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Jamie Lawrence

Wagestream

Insights Director

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News: ‘Best practice’ damages talent management efforts

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Focusing on ‘best practice’ rather than business needs is preventing organisations from finding and nurturing staff that can drive progress.

This inflexibility is also killing organisations’ ability to manage talent effectively, according to Anna Marie Detert, Head of People & Talent at KPMG.

She argues in a new whitepaper that organisations are failing to take into account their own unique needs, leaving executives frustrated and concerned.

In the whitepaper, ‘Tune in to Talent,’ [PDF, 1.3MB] Detert asserts that the tendency to adopt the latest fad or fancy must be challenges if businesses are to understand the staff they need to succeed.

She identifies four key groups of questions HR teams should ask, before scoping a talent strategy. These are:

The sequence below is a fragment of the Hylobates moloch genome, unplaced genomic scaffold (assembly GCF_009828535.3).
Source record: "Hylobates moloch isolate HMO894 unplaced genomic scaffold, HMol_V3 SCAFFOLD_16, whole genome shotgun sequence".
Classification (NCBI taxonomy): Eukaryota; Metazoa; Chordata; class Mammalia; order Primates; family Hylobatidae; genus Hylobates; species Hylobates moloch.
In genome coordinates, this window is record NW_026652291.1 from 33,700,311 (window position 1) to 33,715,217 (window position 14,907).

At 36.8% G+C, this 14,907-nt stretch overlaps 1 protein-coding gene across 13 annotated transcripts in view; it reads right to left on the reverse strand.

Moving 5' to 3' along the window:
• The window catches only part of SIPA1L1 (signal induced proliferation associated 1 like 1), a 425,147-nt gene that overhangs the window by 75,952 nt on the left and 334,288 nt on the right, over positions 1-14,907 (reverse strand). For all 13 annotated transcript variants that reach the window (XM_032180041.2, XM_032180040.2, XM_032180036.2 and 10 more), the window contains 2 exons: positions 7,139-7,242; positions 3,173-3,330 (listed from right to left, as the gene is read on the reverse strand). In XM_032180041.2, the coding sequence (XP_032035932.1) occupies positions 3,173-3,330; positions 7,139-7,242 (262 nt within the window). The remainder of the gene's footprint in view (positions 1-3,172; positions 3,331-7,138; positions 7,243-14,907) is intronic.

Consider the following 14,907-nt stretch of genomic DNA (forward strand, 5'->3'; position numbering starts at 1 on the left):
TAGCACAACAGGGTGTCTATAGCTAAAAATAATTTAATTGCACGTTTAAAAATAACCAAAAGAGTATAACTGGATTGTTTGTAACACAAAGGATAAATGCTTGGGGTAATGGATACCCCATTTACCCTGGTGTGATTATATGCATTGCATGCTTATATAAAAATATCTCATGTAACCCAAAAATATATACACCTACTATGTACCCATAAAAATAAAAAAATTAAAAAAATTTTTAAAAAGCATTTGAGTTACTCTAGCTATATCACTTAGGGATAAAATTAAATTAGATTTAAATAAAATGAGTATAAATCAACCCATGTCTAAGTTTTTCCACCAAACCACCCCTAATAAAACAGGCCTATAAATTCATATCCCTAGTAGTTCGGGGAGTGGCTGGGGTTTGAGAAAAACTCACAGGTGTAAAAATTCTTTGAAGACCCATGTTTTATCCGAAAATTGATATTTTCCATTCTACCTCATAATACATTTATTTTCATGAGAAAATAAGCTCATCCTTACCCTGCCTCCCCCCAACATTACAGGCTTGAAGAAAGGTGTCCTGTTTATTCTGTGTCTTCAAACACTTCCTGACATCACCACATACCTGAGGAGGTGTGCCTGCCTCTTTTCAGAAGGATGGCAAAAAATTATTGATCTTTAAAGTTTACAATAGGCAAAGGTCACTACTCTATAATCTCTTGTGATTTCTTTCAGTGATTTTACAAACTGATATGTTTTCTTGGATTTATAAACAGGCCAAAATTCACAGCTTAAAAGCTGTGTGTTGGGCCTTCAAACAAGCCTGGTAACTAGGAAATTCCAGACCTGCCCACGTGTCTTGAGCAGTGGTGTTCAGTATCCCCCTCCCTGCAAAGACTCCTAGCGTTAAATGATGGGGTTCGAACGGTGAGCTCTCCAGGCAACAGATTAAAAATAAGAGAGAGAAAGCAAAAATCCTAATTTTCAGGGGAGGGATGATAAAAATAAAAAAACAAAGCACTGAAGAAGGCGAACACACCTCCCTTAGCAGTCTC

• strategic talent requirements: revolving around what kinds of skills will help the business succeed, how many staff are needed and where they should be based
  • talent risks: based on an assessment of what the key talent risks are facing the organisation, and including analysis of succession planning, key person dependency and mobility risks
  • return on investment: exploring what the business has learned about which kind of ‘talent interventions’ deliver the best RoI and examining whether success is better achieved through growing talent or buying it
  • talent governance & infrastructure: identifying what infrastructure exists to manage data on talent and the culture and governance in place to encourage and enable career moves and secondments.

Detert said: “All too often, companies dive straight in, implementing the latest best practice recruitment, development or performance system or process. Instead, they need to stand back and ask some searching questions about what talent their particular business needs now and in the future.”

Businesses must, in all areas, ensure that techniques and processes are suitable for their own company. ‘Best practice’ may seem like a shortcut to efficiency but what’s best practice for one industry or company will be completely inappropriate for another. Knowledge is key to knowing what is appropriate and what’s not – knowledge of the business, the culture, the employees, the management, and the firm’s long-term goals.

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Jamie Lawrence

Insights Director

Read more from Jamie Lawrence
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